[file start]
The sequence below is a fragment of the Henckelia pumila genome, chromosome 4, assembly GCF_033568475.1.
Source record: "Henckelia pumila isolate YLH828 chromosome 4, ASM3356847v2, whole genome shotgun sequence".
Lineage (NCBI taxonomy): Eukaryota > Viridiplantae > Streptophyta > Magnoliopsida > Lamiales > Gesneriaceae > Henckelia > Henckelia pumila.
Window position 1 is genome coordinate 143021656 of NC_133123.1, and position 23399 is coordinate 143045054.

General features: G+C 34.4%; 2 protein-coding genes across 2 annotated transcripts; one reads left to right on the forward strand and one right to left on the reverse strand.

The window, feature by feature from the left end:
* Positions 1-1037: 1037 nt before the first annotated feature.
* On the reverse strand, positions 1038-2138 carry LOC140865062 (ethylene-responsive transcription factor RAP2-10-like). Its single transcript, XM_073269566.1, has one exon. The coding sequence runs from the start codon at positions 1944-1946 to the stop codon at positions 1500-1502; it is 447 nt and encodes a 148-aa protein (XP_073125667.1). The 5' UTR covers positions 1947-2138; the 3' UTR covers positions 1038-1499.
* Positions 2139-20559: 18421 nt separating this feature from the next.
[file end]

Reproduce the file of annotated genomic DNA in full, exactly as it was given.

The sequence below is a fragment of the Henckelia pumila genome, chromosome 4, assembly GCF_033568475.1.
Source record: "Henckelia pumila isolate YLH828 chromosome 4, ASM3356847v2, whole genome shotgun sequence".
Lineage (NCBI taxonomy): Eukaryota > Viridiplantae > Streptophyta > Magnoliopsida > Lamiales > Gesneriaceae > Henckelia > Henckelia pumila.
Window position 1 is genome coordinate 143021656 of NC_133123.1, and position 23399 is coordinate 143045054.

General features: G+C 34.4%; 2 protein-coding genes across 2 annotated transcripts; one reads left to right on the forward strand and one right to left on the reverse strand.

The window, feature by feature from the left end:
* Positions 1-1037: 1037 nt before the first annotated feature.
* On the reverse strand, positions 1038-2138 carry LOC140865062 (ethylene-responsive transcription factor RAP2-10-like). Its single transcript, XM_073269566.1, has one exon. The coding sequence runs from the start codon at positions 1944-1946 to the stop codon at positions 1500-1502; it is 447 nt and encodes a 148-aa protein (XP_073125667.1). The 5' UTR covers positions 1947-2138; the 3' UTR covers positions 1038-1499.
* Positions 2139-20559: 18421 nt separating this feature from the next.